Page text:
5.3.1.2* A representative sample of sprinklers for testing per 5.3.1.1.1 shall consist of a minimum of not less than four sprinklers or 1 percent of the number of sprinklers per individual sprinkler sample, whichever is greater.

5.3.1.3 Where one sprinkler within a representative sample fails to meet the test requirement, all sprinklers within the area represented by that sample shall be replaced.

Typically, dry sprinkler testing is performed by submitting a random sampling of sprinklers—the greater of four sprinklers or 1 percent of the total number of sprinklers—to a plunge test. Each sprinkler is placed inside a testing apparatus that exposes it to airflow with controlled velocity and temperature. The temperature is considerably higher than the operating temperature of the sprinkler.

The inside of the sprinkler cap is hit with an air pressure of 0.5 psi (0.4 bar), and the amount of time it takes for the fusible element to melt or the glass bulb to break and activate the sprinkler is recorded. When a sprinkler fails to operate in a specified amount of time, it fails the test and all the sprinklers it represents must be replaced.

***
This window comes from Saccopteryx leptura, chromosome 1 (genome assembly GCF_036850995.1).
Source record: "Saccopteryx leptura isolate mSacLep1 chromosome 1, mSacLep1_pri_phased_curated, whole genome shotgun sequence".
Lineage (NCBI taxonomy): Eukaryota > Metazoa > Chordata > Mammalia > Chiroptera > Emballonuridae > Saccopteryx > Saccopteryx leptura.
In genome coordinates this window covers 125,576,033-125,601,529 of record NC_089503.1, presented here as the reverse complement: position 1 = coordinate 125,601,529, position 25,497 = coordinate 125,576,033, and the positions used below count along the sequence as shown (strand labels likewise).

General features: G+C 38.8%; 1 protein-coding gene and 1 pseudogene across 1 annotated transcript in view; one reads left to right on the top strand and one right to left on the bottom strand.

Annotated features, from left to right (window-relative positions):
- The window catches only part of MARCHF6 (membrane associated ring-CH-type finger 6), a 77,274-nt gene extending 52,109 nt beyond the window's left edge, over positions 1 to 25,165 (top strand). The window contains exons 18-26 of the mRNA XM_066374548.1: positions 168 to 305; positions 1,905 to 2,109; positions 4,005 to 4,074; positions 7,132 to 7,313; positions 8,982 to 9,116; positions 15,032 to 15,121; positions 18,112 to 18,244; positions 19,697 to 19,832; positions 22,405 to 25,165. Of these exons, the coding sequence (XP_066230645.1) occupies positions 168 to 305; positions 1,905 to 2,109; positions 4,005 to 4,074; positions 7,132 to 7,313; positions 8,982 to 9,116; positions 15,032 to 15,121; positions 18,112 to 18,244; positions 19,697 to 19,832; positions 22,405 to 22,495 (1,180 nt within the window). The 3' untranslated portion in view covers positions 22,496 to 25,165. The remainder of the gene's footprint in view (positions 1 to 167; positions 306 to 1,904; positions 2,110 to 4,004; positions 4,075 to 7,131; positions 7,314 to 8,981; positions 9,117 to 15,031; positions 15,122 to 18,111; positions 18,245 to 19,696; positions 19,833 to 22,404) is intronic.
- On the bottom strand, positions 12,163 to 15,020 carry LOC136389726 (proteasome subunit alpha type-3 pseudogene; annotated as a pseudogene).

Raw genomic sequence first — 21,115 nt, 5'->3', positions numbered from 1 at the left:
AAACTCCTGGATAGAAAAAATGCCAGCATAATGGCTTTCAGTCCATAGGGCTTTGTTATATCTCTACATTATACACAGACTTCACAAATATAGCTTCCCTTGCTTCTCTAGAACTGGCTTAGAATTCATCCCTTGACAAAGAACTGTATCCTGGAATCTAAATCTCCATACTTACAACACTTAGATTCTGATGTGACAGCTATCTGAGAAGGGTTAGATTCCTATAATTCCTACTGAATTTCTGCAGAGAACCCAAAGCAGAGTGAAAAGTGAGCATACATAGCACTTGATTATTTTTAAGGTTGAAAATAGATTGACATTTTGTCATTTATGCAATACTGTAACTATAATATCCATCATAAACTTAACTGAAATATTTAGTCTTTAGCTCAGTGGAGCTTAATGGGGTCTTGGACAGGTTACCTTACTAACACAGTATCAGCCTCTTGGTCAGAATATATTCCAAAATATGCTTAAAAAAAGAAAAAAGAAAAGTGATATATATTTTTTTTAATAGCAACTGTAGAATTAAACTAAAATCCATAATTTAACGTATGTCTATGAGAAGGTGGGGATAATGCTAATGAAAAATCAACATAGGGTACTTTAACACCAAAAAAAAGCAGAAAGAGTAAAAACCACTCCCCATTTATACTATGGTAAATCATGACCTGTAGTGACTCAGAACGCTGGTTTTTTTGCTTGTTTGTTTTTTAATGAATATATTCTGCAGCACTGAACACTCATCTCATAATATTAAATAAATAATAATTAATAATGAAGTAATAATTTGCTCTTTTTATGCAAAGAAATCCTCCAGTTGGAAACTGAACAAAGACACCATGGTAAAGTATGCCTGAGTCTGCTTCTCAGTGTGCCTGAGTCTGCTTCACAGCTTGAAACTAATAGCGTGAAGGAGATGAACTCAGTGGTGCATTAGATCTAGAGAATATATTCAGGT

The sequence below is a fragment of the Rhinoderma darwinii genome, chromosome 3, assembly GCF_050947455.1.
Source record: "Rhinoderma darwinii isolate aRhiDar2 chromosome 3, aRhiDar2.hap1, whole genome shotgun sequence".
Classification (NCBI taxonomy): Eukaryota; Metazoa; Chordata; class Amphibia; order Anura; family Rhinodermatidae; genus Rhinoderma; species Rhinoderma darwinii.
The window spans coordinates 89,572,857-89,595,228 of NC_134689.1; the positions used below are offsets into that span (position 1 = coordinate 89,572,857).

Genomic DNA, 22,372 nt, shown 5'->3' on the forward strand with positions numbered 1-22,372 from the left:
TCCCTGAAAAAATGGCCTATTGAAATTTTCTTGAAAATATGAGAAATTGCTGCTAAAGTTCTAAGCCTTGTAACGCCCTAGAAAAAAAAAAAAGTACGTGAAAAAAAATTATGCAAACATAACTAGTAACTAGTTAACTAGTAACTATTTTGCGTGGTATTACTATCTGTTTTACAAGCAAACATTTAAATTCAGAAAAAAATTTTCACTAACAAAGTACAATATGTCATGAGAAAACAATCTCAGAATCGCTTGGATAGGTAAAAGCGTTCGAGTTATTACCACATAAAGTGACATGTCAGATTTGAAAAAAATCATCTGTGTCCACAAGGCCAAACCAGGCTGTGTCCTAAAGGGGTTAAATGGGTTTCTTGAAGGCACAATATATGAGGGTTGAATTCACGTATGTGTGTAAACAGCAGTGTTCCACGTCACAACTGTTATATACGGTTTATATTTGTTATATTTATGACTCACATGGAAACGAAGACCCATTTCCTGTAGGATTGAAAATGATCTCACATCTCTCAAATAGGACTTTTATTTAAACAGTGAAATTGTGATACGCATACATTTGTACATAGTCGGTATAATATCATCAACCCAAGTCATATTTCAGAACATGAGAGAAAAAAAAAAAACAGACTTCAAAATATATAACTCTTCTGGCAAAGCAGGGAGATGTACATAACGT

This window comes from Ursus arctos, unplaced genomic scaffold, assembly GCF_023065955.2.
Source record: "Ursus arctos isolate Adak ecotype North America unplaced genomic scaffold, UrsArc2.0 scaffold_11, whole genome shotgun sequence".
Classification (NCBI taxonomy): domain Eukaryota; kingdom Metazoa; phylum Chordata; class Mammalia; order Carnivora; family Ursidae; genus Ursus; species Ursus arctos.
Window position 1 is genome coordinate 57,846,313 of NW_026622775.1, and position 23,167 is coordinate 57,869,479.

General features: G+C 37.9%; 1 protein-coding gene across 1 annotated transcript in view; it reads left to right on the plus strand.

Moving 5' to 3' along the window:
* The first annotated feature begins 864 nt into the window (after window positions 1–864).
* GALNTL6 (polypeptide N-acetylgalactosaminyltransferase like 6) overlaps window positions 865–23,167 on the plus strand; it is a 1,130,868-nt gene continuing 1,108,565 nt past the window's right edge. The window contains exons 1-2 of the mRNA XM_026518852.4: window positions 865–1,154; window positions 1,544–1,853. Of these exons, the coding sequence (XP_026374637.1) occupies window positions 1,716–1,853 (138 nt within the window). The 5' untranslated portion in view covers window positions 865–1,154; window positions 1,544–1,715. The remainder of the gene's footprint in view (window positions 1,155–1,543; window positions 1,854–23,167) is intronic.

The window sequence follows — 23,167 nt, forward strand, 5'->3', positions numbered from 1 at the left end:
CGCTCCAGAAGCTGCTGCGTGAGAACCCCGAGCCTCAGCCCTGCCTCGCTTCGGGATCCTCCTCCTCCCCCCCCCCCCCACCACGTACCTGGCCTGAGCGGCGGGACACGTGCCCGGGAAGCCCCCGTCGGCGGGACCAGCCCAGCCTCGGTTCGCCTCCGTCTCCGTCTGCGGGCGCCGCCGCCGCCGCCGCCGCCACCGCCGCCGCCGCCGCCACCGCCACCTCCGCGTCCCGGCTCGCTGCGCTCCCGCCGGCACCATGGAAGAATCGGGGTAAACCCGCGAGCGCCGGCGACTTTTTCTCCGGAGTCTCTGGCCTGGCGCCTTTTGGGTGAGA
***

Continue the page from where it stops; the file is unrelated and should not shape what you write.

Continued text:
Property owners: keep records of all dry sprinkler tests

NFPA 25 requires property owners to retain documentation of all dry sprinkler testing for at least one year after the next test, so results can be compared with the current test and used to spot a pattern of deteriorating conditions. Typical records should include—but are not limited to—main drain, fire pump, and supervisory signal device tests, as well as trip tests of the dry pipe valve.

Acceptance test records—conducted after the system was designed and installed to ensure that it will perform as expected—should be retained for the life of the system or its special components (A.4.3.1). Sometimes, special in-depth reports must also be generated for building owners or authorities having jurisdiction after a test, such as after fire pump annual flow tests. Requirements for that report are discussed in part one of our previous blog on fire pump testing.

Computer programs that file test results, compare current and past results, and indicate the need for corrective maintenance and further testing can be used instead of written reports (A.4.3.1.1).

From the 2020 edition of NFPA 25

4.3 Records.

Δ 4.3.1* Records shall be made for all inspections, tests, and

maintenance of the system and its components.

N 4.3.1.1 Records shall be maintained by the property owner.

4.3.1.2* Records shall be permitted to be stored and accessed electronically.